Founder predicts bright future for Sheffield’s popular Mosborough Music Festival

Steve Cowens at the site of Mosborough Music Festival.
Steve Cowens at the site of Mosborough Music Festival.
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The man behind a popular Sheffield music festival is looking forward to what he predicts will be the best festival yet - and says it is only going to get better.

Steve Cowens says he is thrilled with this year’s Mosborough Music Festival line up, which includes indie-rockers Cast, ska favourites The Selecter and former The Seahorses frontman Chris Helme, as well as a string of local bands including The Sherlocks, The Monday Club and Carousel, four teenagers from nearby Beighton.

Crowds at Mosborough Music Festival 2014.

Crowds at Mosborough Music Festival 2014.

And he is hoping to confirm a big-name 1980s rock band to co-headline in the next few days, while discussions continue with a ‘big-name DJ’ to perform between sets.

Steve, aged 50, says: “We are also in negotations with a firm to see if they will sponsor a second stage.

“Hopefully we’ll get a second stage which means we could have another four acts.”

This year’s festival takes place on Saturday, June 6, at the former Westfield School site in Mosborough, and Steve, from Waterthorpe, admits he is excited by what’s on offer.

He says: “We’re trying to grow it year on year. We have so many familes going.

“Visitors can expect a fantastic atmosphere with no trouble and brilliant music.

“People will have a brilliant day and I guarantee they’ll come back.”

And Steve is committed to keeping prices low in these tough economic times, having already promised to freeze prices for next year, as well as ‘keeping the beer cheap’ and even monitoring the prices of outside caterers on site.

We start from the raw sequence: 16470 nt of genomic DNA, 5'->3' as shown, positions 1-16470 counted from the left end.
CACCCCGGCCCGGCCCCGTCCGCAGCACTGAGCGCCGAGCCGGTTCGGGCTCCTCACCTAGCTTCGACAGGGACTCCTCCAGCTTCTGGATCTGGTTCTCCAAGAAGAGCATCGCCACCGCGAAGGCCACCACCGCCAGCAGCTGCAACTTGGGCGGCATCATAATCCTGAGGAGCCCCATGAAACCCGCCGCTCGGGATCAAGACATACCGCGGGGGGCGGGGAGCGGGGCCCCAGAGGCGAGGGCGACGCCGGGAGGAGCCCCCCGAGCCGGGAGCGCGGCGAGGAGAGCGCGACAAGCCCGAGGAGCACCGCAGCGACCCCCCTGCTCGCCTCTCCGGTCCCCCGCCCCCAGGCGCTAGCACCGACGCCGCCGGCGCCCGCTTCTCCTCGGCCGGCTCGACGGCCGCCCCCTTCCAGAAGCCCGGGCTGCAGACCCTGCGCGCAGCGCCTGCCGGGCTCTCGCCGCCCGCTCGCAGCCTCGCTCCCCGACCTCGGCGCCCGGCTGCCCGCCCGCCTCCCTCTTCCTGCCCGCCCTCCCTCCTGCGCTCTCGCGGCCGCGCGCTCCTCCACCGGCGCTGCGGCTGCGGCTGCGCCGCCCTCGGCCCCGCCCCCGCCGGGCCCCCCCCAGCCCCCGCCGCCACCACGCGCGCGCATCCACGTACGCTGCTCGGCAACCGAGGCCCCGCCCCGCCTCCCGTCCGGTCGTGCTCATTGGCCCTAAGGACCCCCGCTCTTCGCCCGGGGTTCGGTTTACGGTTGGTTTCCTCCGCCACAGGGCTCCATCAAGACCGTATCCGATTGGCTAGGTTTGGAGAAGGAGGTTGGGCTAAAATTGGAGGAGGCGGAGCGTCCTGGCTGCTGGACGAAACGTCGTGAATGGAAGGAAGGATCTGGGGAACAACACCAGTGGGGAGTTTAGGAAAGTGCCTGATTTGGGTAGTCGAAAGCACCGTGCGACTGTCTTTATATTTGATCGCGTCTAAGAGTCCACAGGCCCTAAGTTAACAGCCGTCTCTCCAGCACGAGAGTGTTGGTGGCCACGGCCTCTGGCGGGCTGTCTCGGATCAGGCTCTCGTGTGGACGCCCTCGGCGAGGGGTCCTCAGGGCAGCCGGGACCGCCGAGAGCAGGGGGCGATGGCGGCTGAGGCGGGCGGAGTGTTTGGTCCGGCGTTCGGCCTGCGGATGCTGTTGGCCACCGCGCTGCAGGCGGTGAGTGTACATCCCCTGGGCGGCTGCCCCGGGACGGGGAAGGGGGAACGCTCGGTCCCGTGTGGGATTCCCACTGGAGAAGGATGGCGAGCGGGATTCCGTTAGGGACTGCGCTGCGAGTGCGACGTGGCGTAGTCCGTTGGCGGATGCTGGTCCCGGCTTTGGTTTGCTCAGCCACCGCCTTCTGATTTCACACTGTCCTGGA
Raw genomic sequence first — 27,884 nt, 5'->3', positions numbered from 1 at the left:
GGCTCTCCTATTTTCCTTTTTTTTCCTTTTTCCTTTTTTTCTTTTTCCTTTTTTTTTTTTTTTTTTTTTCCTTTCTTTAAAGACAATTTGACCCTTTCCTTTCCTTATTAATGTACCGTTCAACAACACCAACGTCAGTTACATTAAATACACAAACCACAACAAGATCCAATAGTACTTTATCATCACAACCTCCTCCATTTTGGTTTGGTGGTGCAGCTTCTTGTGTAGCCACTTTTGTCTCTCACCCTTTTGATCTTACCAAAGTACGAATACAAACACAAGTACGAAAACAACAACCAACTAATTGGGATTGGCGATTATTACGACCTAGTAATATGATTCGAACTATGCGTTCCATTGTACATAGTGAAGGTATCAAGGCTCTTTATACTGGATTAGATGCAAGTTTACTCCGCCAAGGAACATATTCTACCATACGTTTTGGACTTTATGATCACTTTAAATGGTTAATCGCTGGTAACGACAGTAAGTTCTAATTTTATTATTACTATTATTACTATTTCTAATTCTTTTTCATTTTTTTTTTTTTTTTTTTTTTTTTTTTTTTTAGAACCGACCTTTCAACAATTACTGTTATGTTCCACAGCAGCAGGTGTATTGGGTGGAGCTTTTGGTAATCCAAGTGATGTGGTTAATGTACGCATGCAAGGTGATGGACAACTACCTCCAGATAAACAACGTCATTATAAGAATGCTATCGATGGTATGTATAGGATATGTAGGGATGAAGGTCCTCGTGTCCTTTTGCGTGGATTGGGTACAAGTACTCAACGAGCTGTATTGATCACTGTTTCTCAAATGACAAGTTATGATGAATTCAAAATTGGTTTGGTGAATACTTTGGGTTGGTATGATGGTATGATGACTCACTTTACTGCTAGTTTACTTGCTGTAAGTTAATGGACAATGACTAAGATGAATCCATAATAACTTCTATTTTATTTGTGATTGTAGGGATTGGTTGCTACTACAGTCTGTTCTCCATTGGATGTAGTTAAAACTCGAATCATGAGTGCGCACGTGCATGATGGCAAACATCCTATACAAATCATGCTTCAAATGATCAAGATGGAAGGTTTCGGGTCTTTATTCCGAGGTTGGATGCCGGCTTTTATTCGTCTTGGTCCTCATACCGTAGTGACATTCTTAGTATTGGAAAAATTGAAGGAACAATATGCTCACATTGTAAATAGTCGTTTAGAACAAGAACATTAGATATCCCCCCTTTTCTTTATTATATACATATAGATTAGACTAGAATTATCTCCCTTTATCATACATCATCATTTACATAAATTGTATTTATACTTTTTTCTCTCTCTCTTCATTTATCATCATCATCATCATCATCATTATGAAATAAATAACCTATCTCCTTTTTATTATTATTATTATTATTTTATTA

The Selecter playing the main stage on Sunday

The Selecter playing the main stage on Sunday

He says: “We check our stalls to see what they are charging. People have not got much money and don’t want to be paying £5 for a burger.”

The festival began five years ago, following the death of Steve’s close friend and musician Mark Thorley.

Steve says: “It started in 2010 when my pal committed suicide and we had a charity fundraising day at Mosborough Miners Welfare Club.

“It was well attended and people said let’s have one every year. It just built from there.”

The festival grew rapidly, raising thousands of pounds for charities including St Luke’s Hospice in Whirlow, Sheffield, and Bluebell Wood Children’s Hospital in North Anston, Rotherham.

The first festival at Westfield featured The Beautiful South and attracted 1,600 people, raising £1,000 for Sheffield Cildren’s Hospital and Weston Park Hospital.

The 2012 event, headlined by Bad Manners, was marred by rain, which kept down the crowd to under 1,000, but it was one fundraiser in a series that generated £8,000 to send young Reece Winterbottom and his family, from Sothall, to Disneyland in Florida – Reece was diagnosed with a brain tumour six months after losing his mum to cancer.

Such was the early success, the event was extended to two days in 2013.

However, despite big-name headline acts in Paul Heaton and Reverend and The Makers, the festival made a loss.

Steve, an author, says: “We went two days, but that was my fault. I tried to get too big too quickly. We had big names, but it didn’t pay off.

“We have gone back to basics and had a really strong one day line-up with The Farm and The Twang last year and it was fantastic. It was a really good atmosphere.

“We had a record crowd last year, just more than 2,000.”

And he is hoping for even more people this year at the 2,700-capacity site.

He says: “The way tickets are going we should sell out this year.

“This year and next year we will push it on to another level.

“We have already got two big bands lined up for next year, they wanted to play this year, but I can’t fit them in.

“The potential for the site is huge. We only use a small area, but the potential on the site is massive.”

But for now, he is just encouraging people to snap up tickets for this year’s event, or risk disappointment.

He says: “We’ve done our bit in securing a top notch line up, the rest is up to you.

“We are the people’s festival with a heart, bring as many people with you as you can so we can maintain our cheap ticket prices and continue to book the best bands.”

n Tickets are now on sale, priced £17.50, before the price rises to £20 from Sunday, February 22, while under-14s go free. For details and tickets, see